What does it take to become a great manager in the sports industry?
Published: 07 Jun 2017
Becoming a great manager is not as easy as people may think. It is not a simple case of turning up to work with a set of skills and success landing on your lap. There are many aspects to becoming a good manager, with many requiring considered attention and commitment over time to achieve measured results. Be rested assured though, commitment to building these skills will increase the productivity, relationships and enjoyment within your team and success in your career will follow. Take a look at our 5 tips as to how you can achieve this mantle.
As well as being a highly motivated individual, a great manager must know how to motivate their team. Some believe that simply engaging with and praising your staff on a regular basis will keep them motivated. Others believe that financial incentives are the best way to motivate staff. The truth is that both can be effective methods because everybody is different and a great manager will recognise the individual needs of their team and act appropriately. Henry Ford, founder of Ford Motors once said: “If there is any one secret of success, it lies in the ability to get the other person’s point of view and see things from that person’s angle as well as from your own.”
There is nothing staff want more than to know exactly what is expected from them. The manager should ensure that the individual’s responsibility is understood by gathering feedback at the first stage of the delegation. This way it is easier to clear up any misunderstandings, and disappointment from either party becomes less likely.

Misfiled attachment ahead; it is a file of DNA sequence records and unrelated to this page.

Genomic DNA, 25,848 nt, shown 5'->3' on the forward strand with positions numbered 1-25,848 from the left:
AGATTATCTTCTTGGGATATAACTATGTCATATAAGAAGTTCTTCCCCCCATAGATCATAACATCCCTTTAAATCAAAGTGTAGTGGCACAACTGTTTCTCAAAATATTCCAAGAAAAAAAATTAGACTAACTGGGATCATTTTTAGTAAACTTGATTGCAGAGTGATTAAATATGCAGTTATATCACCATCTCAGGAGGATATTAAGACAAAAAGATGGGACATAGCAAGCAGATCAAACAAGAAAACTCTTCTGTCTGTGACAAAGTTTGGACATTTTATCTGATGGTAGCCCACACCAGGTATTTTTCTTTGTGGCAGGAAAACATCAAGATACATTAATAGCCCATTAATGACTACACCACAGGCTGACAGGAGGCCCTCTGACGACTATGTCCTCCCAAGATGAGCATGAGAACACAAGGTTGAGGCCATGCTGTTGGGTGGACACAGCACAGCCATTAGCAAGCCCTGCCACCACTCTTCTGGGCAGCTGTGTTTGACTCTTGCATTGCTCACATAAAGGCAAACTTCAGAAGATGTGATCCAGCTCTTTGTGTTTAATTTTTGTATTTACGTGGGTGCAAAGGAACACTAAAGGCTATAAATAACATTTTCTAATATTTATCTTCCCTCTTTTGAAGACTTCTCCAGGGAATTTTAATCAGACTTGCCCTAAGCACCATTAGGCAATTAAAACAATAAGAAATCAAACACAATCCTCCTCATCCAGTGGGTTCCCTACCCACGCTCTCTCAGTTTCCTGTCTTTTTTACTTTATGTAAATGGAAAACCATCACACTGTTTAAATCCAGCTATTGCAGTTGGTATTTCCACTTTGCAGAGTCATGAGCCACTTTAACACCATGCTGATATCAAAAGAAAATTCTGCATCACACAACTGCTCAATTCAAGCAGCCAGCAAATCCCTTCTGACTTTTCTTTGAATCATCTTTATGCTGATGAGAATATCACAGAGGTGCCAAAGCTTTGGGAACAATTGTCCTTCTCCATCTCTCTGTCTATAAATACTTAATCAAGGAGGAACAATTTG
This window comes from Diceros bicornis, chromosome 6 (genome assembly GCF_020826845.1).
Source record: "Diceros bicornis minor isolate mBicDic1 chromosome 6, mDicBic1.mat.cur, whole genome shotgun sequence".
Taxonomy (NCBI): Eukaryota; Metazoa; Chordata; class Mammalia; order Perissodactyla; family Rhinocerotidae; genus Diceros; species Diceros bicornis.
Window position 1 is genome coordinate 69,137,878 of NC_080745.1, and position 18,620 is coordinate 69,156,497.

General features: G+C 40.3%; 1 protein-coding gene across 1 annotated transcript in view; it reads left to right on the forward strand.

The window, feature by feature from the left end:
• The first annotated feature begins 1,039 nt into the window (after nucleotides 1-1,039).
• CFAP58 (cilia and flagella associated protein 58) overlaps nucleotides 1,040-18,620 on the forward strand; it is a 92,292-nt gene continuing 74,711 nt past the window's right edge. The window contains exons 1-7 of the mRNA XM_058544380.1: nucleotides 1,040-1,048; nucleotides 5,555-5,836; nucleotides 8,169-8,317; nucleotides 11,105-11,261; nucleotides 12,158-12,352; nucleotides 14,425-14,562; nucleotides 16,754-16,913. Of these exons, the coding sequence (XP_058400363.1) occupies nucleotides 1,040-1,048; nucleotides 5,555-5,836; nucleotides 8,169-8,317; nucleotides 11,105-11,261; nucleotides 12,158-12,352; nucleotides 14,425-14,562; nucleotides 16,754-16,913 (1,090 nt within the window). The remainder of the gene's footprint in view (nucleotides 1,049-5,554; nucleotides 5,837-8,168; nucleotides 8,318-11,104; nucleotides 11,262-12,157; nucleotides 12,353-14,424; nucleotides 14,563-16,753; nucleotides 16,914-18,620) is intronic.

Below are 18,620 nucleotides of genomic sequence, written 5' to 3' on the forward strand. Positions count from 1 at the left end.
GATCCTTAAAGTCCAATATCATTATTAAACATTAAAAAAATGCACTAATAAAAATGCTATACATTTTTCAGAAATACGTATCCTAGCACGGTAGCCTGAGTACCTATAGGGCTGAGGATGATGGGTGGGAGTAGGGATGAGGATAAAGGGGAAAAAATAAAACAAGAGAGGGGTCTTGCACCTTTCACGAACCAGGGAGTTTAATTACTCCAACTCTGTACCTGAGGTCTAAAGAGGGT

3. Accountable for Actions
The manager must understand that they are accountable for the work carried out by their staff. If something goes wrong, the manager must be ready to set aside their ego, step into the frame and take the blame, because ultimately, the quality of work coming from their department is the manager’s responsibility. It can take a lot of mental strength to conduct yourself in this manner but as former Olympic Athlete Bruce Jenner once said: “I always felt that my greatest asset was not my physical ability, it was my mental ability.”
Approaching staff with full honesty is the best way to gain their trust. If the member of staff has a tight deadline or feels they lack the knowledge to complete a task, they should be encouraged and feel comfortable telling their manager they will not be able to do so. This will allow them to work together on finding the best solution. Also following step three will go a long way to encouraging trust in your staff.
5. SMART Goal Setter
Setting targets that are SMART rather than unrealistic will lead to an improved performance from all in the manager’s team. Specific objectives are clearly defined and everybody understands what the final outcome should be. Measurable objectives can be tracked and keep all staff informed on the progress being made. Attainable objectives lead to the staff believing they will be successful and completion of the objective will lead to increased motivation. Relevant objectives are less likely to cause conflict as staff will understand clearly why they are working towards that end. Time framed objectives will help staff to set targets within the main objective. This will lead to the staff reaching more goals and benefit from the satisfaction that they are hitting targets.